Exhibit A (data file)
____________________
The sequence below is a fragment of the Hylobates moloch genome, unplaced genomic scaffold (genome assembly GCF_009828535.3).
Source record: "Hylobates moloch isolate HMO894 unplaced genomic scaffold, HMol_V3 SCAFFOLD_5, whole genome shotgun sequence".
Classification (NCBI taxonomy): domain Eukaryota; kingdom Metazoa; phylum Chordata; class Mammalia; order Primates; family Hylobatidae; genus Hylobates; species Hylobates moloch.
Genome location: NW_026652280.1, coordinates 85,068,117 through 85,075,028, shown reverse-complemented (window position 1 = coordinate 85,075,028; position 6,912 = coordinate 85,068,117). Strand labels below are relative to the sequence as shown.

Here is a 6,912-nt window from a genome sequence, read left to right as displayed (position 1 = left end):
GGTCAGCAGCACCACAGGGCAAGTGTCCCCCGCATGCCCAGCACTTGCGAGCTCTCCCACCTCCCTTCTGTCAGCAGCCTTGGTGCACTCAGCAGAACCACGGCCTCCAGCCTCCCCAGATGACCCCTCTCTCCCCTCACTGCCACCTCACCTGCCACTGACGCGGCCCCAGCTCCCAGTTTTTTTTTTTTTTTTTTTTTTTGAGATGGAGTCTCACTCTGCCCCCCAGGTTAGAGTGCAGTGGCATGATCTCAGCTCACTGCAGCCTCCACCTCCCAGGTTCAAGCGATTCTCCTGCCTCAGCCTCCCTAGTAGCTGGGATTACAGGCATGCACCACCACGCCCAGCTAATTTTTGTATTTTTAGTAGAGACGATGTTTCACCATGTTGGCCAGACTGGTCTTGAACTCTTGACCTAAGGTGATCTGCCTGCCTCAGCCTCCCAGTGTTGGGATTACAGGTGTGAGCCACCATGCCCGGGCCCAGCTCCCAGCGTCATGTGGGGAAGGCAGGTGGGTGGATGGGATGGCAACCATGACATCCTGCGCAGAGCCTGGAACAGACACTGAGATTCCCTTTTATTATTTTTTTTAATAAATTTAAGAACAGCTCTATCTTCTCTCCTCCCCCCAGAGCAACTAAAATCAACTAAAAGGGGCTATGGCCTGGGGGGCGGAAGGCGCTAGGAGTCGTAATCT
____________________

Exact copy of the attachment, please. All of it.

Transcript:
The sequence below is a fragment of the Hylobates moloch genome, unplaced genomic scaffold (genome assembly GCF_009828535.3).
Source record: "Hylobates moloch isolate HMO894 unplaced genomic scaffold, HMol_V3 SCAFFOLD_5, whole genome shotgun sequence".
Classification (NCBI taxonomy): domain Eukaryota; kingdom Metazoa; phylum Chordata; class Mammalia; order Primates; family Hylobatidae; genus Hylobates; species Hylobates moloch.
Genome location: NW_026652280.1, coordinates 85,068,117 through 85,075,028, shown reverse-complemented (window position 1 = coordinate 85,075,028; position 6,912 = coordinate 85,068,117). Strand labels below are relative to the sequence as shown.

Here is a 6,912-nt window from a genome sequence, read left to right as displayed (position 1 = left end):
GGTCAGCAGCACCACAGGGCAAGTGTCCCCCGCATGCCCAGCACTTGCGAGCTCTCCCACCTCCCTTCTGTCAGCAGCCTTGGTGCACTCAGCAGAACCACGGCCTCCAGCCTCCCCAGATGACCCCTCTCTCCCCTCACTGCCACCTCACCTGCCACTGACGCGGCCCCAGCTCCCAGTTTTTTTTTTTTTTTTTTTTTTTGAGATGGAGTCTCACTCTGCCCCCCAGGTTAGAGTGCAGTGGCATGATCTCAGCTCACTGCAGCCTCCACCTCCCAGGTTCAAGCGATTCTCCTGCCTCAGCCTCCCTAGTAGCTGGGATTACAGGCATGCACCACCACGCCCAGCTAATTTTTGTATTTTTAGTAGAGACGATGTTTCACCATGTTGGCCAGACTGGTCTTGAACTCTTGACCTAAGGTGATCTGCCTGCCTCAGCCTCCCAGTGTTGGGATTACAGGTGTGAGCCACCATGCCCGGGCCCAGCTCCCAGCGTCATGTGGGGAAGGCAGGTGGGTGGATGGGATGGCAACCATGACATCCTGCGCAGAGCCTGGAACAGACACTGAGATTCCCTTTTATTATTTTTTTTAATAAATTTAAGAACAGCTCTATCTTCTCTCCTCCCCCCAGAGCAACTAAAATCAACTAAAAGGGGCTATGGCCTGGGGGGCGGAAGGCGCTAGGAGTCGTAATCT